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Williams v. State

Supreme Court of Arkansas

December 15, 2016

MICHAEL LEE WILLIAMS APPELLANT
v.
STATE OF ARKANSAS APPELLEE

         APPEAL FROM THE PULASKI COUNTY CIRCUIT COURT [NO. 60CR-12-3694] HONORABLE HERBERT T. WRIGHT, JR., JUDGE

         AFFIRMED.

          Jeff Rosenzweig, for appellant.

          Leslie Rutledge, Att'y Gen., by: Vada Berger, Ass't Att'y Gen., for appellee.

          RHONDA K. WOOD, Associate Justice.

         Appellant, Michael Lee Williams, appeals the Pulaski County Circuit Court's denial, following a hearing, of his petition for postconviction relief filed pursuant to Rule 37.1 of the Arkansas Rules of Criminal Procedure. For reversal, Williams maintains that his counsel was ineffective for failing to present exculpatory testimony or statements from three codefendants. We agree with the circuit court that Williams's argument is without merit. Accordingly, we affirm the denial of postconviction relief.

         Williams was convicted by a Pulaski County jury of five counts of aggravated robbery and five counts of theft of property obtained by threat of serious physical injury. He was sentenced to a total of fifty years' imprisonment. The Arkansas Court of Appeals affirmed the judgment. Williams v. State, 2014 Ark.App. 561, 444 S.W.3d 877.

         Williams contends that his trial counsel was ineffective for not calling three witnesses at trial, Antonio Bozeman, Joe Bell, and Johnathan Hattison. At the Rule 37 hearing, the witnesses testified that Williams accompanied them to the crime scene but that he remained in the car and did not participate in the robberies. Williams claims that the circuit court erroneously denied relief because each of the witnesses would have testified at his trial that he did not participate in the crimes. However, Williams's trial counsel, Don Trimble, testified that his defense strategy was that Williams was not present at the crime scene. The focus of his case was one of misidentification, in part due to Williams's facial scars that witnesses failed to describe in their identification. Thus, Williams's counsel did not offer the testimony of the subject witnesses because it would have undermined his trial strategy by placing Williams at the scene at the time of the robberies. The circuit court concluded that Williams's counsel's failure to offer testimony that would have undercut this theory of the case was reasonable trial strategy.

         This court does not reverse the denial of postconviction relief unless the circuit court's findings are clearly erroneous. Sartin v. State, 2012 Ark. 155, 400 S.W.3d 694. A finding is clearly erroneous when the appellate court, after reviewing the entire evidence, is left with the definite and firm conviction that the circuit court made a mistake. Id. In making a determination on a claim of ineffective assistance of counsel, this court considers the totality of the evidence. Id.

         Our standard of review requires that we assess counsel's effectiveness under the two-prong standard set forth by the United States Supreme Court in Strickland v. Washington, 466 U.S. 668, 104 S.Ct. 2052 (1984). In asserting ineffective assistance of counsel pursuant to Strickland, the petitioner first must show that counsel's performance was deficient. McDaniels v. State, 2014 Ark. 181, 432 S.W.3d 644. This requires a showing that counsel made errors so serious that he was not functioning as the "counsel" guaranteed by the Sixth Amendment. Id. Additionally, counsel is allowed great leeway in making strategic and tactical decisions, particularly when deciding not to call a witness. Noel v. State, 342 Ark. 35, 26 S.W.3d 123 (2000). "[M]atters of trial strategy and tactics, even if arguably improvident, fall within the realm of counsel's professional judgment and are not grounds for finding ineffective assistance of counsel." Howard v. State, 367 Ark. 18, 238 S.W.3d 24 (2006). The reviewing court must indulge in a strong presumption that counsel's conduct falls within the wide range of reasonable professional assistance. Id.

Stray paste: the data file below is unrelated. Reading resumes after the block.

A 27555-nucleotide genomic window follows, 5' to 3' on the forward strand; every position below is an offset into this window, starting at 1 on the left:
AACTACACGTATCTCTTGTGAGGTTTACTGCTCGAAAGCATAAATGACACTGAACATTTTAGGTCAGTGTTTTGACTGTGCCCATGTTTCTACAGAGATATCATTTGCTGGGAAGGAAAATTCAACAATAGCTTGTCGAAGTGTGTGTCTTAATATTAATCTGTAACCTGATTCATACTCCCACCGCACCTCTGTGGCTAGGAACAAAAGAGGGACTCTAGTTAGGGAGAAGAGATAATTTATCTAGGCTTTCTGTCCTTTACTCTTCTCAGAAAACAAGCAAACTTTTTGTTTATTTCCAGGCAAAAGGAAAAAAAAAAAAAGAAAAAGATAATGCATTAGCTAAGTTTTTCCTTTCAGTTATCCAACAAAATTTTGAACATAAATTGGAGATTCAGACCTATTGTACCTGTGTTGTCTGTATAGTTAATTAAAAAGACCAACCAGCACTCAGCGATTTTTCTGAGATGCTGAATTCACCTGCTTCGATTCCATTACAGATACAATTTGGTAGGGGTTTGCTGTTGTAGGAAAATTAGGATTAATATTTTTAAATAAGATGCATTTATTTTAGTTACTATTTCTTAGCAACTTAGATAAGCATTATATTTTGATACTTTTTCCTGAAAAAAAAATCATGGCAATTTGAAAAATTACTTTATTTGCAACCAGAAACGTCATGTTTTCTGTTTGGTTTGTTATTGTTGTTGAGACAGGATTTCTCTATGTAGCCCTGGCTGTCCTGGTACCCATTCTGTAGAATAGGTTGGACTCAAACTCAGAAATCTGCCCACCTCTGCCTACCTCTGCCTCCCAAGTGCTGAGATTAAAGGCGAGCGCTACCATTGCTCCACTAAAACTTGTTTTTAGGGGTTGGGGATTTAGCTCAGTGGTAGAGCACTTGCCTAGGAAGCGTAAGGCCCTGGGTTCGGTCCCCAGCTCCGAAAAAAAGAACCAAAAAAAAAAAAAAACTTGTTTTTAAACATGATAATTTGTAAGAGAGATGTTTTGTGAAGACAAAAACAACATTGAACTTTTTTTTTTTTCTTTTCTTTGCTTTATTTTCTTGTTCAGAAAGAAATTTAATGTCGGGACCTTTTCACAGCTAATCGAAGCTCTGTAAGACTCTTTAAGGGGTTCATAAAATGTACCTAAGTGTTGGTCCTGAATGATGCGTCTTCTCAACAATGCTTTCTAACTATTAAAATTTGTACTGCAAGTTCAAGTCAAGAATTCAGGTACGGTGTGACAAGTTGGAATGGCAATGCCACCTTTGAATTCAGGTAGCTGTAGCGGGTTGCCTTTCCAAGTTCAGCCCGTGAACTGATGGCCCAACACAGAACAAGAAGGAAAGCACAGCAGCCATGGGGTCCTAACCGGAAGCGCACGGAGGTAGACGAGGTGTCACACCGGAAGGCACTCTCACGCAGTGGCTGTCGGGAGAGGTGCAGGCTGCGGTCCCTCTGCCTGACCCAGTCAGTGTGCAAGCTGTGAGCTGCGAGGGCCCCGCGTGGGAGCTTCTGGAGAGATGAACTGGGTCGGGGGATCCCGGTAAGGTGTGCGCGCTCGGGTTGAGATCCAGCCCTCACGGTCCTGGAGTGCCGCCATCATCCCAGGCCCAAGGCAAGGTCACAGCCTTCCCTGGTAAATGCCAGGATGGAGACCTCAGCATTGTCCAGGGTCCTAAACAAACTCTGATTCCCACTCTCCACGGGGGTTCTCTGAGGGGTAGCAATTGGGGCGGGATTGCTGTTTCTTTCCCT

Second, the petitioner must show that counsel's deficient performance prejudiced the defense, which requires a showing that counsel's errors were so serious as to deprive the petitioner of a fair trial. Id. In doing so, the petitioner must show that there is a reasonable probability that the fact-finder's decision would have been different absent counsel's errors. Id. A reasonable probability is a probability sufficient to undermine confidence in the outcome of the trial. Id.

         Unless a petitioner makes both Strickland showings, it cannot be said that the conviction resulted from a breakdown of the adversarial process that renders the result unreliable. Id. "[T]here is no reason for a court deciding an ineffective assistance claim . . . to address both components of the inquiry if the defendants make an insufficient showing on one." Anderson v. State, 2011 Ark. 488, at 3-4, 385 S.W.3d 783, 786-87 (quoting Strickland, 466 U.S. at 697, 104 S.Ct. 2052).

         Given this precedent, we affirm the circuit court's finding that it was reasonable trial strategy for Williams's counsel not to proffer the testimony of individuals who would have undercut his case theory. The decision whether or not to call particular witnesses is a matter of professional judgment, and even if another attorney would have chosen a different course, it is not grounds for postconviction relief on the basis of ineffective assistance of counsel. See Noel, 342 Ark. at 42-43, 26 S.W.3d at 128. Because Williams does not meet his burden of proof on the deficiency prong of the Strickland test, we hold that the circuit court ...


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